Court implicates QQ over student's suicide

0 CommentsPrint E-mail Global Times, December 6, 2010
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A highly popular Internet company is partly responsible for the death of a Shanghai university student who agreed to a suicide pact via instant QQ messages, a court in East China's Zhejiang Province ruled Friday.

Tencent, the owner of QQ, was ordered to reimburse the family of the young man who died, for its role in the tragedy.

The student surnamed Fan, 20, visited to Lishui, Zhejiang Province June 24 to join a suicide pact organized by a local college student surnamed Zhang. They used QQ messages to chat and arrange their fate. However, Zhang changed his mind and tried to persuade Fan to do the same but Fan committed suicide by inhaling carbon monoxide from burning charcoal.

Fan's parents filed a lawsuit against Zhang and Tencent in Liandu district court in Lishui. They blamed Zhang for organizing the suicide pact and Tencent for failing to block the messages.

The court said that Zhang must pay 111,225 yuan ($16,675) to Fan's family or 20 percent of the total compensation, while Tencent must fork over 55,612.5 yuan ($8,347) or 10 percent of the com-pensation, the Xinhua News Agency reported Friday.

The court limited the damage because Fan himself was 70 percent at fault for causing his own death. It was not clear why Fan killed himself.

According to the court, Fan is an adult responsible for his own behavior. But Zhang's suicide invitation also played a role in Fan's death and Zhang should have tried harder to stop him, the Beijing-based Procuratorial Daily reported Saturday.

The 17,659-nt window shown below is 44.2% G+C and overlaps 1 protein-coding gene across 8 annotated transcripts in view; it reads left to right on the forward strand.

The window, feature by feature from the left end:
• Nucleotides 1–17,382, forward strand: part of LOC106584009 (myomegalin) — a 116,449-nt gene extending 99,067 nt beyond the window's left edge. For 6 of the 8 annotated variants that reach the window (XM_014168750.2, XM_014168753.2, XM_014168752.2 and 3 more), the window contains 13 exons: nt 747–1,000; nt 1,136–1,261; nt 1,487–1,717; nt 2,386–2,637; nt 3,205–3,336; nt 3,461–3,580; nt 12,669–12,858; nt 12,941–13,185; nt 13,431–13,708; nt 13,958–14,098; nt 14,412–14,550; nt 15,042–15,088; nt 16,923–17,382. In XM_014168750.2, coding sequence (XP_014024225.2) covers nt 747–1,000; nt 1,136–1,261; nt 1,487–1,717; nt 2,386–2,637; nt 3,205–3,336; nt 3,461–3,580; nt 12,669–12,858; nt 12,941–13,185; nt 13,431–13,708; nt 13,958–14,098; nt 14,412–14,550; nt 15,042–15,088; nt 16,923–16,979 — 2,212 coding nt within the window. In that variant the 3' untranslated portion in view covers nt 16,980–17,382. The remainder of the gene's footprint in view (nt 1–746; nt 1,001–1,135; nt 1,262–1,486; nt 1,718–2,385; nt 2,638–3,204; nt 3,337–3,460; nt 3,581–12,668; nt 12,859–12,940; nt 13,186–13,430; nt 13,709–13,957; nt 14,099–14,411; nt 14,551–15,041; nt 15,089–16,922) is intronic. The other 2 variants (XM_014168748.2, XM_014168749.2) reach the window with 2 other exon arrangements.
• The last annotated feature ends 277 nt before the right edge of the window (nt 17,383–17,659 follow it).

The court also said that Tencent should be held accountable for failing to remove dangerous suicide messages.

According to a regulation issued by the Standing Committee of the National People's Congress, Internet service providers should take measures to stop transmission of harmful online information and alert related government agencies when they find it, the report said. Tencent said they intend to appeal because Internet service providers have no right to monitor users' message, the China National Radio reported.

"We should accelerate the legislation work to stop the Internet from becoming an accessory to suicide," Liao Yamei, Fan's family attorney, told the Global Times Sunday.

Liu Changqiu, a researcher at the Shanghai Academy of Social Sciences, told the Global Times that he supported the verdict since it followed the Regulations on Internet Administration.

"It is the first time the court sentenced an Internet service provider for failing to exercise their duties since they have the obligation to control the use of harmful words," Liu said.

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